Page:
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The first order of business


Once again, it's context, context, context when interpreting Paul's urgent instructions to Timothy about prayer. It's another of those texts that guides believers in every voting cycle. The lesson is that citizens should pray for those shouldering the heavy burdens of government leadership. That Paul specifically identifies "kings and all who are in high places" is thought to direct the prayer to our elected officials at every level of government. And, rightly so. We don't have kings and potentates and aristocracy like the privileged system that ruled Palestine and surrounding areas during the mission of the Apostle Paul. But, it cannot be a misuse of this passage for it to form a biblical foundation for praying for government officials.

The context issue is twofold. Notice that Paul mentioned this prayer as the first order of business. His words "First of all, then, I urge..." (v.1) is a shift to the instructional points he wishes transmitted to Timothy. Evidently Timothy was dealing with some of the hard stuff of Christian leadership and ministry. Chapter one is personal encouragement for Timothy in dealing with improper teaching by "certain persons" (1:3,6). He wanted Timothy to "wage the good warfare" (1:18), "holding faith and a good conscience" (1:19). Paul even mentioned two individuals he had "handed over to Satan" because of their blasphemous ways (1:20). In Chapter 2 Paul turns to instruction that will guide Timothy beyond those interruptions and distractions to fulfillment of his ministry. As indicated, prayer was the first order of business in Paul's teaching letter. Right up front he emphasized the centrality of prayer as a means of conducting good warfare.

Praying for "kings and all who are in high places" isn't usually in position numero uno in our agenda about politics and government. The most recent election cycle has thrown the nation, most religious institutions, and even those in evangelical circles into divided camps more than any election in modern history. There's been a good bit of critique of Mr. Trump, his cabinet choices, those in his inner circle, as well as those politicians who supported him in the election. Christians and non-Christians have debated his short-comings, his take on world affirms, his unconventional rhetoric, and his use of social media as a communication platform. We've been pretty quick with our evaluative mechanisms and posturing. I'm just curious where prayer for him and everyone else in the ranks of government have been situated in our to-do lists.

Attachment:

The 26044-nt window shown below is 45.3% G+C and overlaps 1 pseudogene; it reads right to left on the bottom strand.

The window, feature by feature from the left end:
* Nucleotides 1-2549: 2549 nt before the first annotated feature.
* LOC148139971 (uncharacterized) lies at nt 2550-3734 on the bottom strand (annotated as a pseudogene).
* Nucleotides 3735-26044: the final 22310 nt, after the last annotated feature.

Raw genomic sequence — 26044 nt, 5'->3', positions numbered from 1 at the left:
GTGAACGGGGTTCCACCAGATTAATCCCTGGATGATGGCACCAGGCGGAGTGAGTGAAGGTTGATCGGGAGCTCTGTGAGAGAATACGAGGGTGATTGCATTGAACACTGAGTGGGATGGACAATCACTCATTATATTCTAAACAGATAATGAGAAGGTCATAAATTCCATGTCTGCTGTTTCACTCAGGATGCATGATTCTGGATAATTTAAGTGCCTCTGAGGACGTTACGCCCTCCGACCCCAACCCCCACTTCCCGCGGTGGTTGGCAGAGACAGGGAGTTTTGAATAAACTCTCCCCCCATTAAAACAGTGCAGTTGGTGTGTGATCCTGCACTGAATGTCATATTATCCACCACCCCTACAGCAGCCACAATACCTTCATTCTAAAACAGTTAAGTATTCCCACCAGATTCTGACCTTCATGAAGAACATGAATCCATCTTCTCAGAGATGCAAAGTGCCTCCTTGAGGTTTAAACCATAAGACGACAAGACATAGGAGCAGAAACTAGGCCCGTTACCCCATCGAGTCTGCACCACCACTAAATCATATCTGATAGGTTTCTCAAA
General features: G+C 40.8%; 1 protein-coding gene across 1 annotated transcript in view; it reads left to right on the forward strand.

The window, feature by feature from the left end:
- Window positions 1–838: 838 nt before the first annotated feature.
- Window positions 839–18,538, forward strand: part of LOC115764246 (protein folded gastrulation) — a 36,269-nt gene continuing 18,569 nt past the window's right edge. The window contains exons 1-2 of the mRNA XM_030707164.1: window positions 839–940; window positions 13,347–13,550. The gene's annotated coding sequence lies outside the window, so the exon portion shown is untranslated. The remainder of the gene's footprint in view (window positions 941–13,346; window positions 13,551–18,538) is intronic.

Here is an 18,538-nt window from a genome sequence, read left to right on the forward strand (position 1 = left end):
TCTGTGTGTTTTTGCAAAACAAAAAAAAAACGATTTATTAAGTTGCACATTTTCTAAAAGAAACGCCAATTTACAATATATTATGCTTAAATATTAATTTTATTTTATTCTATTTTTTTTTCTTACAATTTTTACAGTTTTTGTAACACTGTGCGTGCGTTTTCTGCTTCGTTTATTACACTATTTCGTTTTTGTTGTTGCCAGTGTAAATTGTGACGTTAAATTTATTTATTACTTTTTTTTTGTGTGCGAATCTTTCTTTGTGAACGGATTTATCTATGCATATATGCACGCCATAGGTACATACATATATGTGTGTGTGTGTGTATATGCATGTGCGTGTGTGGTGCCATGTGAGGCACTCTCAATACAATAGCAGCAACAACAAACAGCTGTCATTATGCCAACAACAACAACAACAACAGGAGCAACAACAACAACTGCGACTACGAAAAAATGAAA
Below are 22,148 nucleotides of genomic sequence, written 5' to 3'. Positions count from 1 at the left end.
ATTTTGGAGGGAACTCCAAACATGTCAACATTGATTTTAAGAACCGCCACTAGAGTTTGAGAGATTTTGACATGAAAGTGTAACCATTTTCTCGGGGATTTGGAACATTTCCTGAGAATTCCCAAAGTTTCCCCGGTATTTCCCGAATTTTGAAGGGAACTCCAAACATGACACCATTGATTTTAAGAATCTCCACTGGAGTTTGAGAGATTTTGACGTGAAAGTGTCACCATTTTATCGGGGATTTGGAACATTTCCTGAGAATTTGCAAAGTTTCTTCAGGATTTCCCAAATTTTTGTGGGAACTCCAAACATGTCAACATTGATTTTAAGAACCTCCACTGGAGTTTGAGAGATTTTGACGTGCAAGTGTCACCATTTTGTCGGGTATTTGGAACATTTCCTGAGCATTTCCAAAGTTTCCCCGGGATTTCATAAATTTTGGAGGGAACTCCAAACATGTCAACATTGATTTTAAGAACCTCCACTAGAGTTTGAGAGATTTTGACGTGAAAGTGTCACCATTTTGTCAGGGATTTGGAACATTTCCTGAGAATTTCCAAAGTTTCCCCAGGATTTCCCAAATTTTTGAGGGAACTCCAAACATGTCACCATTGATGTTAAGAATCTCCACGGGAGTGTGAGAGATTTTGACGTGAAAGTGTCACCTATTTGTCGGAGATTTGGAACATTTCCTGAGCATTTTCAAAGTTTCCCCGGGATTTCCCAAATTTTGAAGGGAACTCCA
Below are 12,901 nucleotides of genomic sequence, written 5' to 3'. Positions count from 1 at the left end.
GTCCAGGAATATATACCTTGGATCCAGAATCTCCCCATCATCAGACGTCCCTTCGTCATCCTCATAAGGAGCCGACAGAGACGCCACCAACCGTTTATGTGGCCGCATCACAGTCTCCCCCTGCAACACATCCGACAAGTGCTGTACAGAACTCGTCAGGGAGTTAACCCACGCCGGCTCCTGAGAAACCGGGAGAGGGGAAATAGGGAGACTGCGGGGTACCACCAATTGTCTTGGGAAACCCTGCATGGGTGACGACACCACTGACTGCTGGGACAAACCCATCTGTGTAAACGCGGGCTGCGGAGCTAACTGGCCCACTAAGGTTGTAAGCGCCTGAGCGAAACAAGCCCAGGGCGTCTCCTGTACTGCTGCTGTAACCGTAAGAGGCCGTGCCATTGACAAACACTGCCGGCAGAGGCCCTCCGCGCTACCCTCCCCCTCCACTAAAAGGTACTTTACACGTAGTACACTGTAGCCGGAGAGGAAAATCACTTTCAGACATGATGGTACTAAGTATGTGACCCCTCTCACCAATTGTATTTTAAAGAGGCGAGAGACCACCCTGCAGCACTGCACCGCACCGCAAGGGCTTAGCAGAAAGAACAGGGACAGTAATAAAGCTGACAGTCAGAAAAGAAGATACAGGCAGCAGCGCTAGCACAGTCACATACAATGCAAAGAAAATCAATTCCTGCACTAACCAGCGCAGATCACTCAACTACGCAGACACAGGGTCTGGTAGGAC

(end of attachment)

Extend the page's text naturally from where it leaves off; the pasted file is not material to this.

The second context item has a couple of bullets. One is Paul's insistence that this kind of prayer is intended "for all people" (v1). The normative prayer life Paul pressed on Timothy was a broad spectrum of prayer for everyone. Another point involves the multiple dimensions of prayer he expected Timothy to offer in their behalf. They were---

supplications: asking God for something

prayers: solemn requests for help

intercession: intervening on behalf of another

thanksgivings: thanking God for something

Evidently this prayer experience was expected to be more than a line in the breakfast or lunch grace, a prayer of more depth than a mere mention. Paul called his protege Timothy to bring this kind of concentrated experience to his prayers for everyone.

Verse 2 is apparently an expected addition to the normal day to day prayer spoken for everyone in Timothy's life. It's like Paul extended Timothy's prayer responsibility beyond his immediate circle, to include those guiding the nation. Paul wanted Timothy to enlarge his prayer influence to include those who defined and insured the welfare of the nation at the leadership level. His aim was that Timothy would remember these officials, most often hostile to the Christian community, in the four levels of prayer so that everyone "may lead a peaceful and quiet life, dignified in every way" (v. 2).

Contrary to the strains of contemporary religious sentiment, Paul added something startling to Timothy's instruction. It's flashpoint of contention in our current anti- Christian culture. He wrote, "This is good, and it is pleasing in the sight of God who desires all people to be saved and to come to the knowledge of the truth" (vv. 3-4).

The backdrop of this prayer is that these leaders would come to know the truth.

It should be the first order of business today as our government and our leaders are making a transition that few of us could imagine a year ago. Let's offer up front these supplications, prayers, intercessions, and thanksgiving for those who serve at every level of national, state, and local government. And, pray that they will know the truth.


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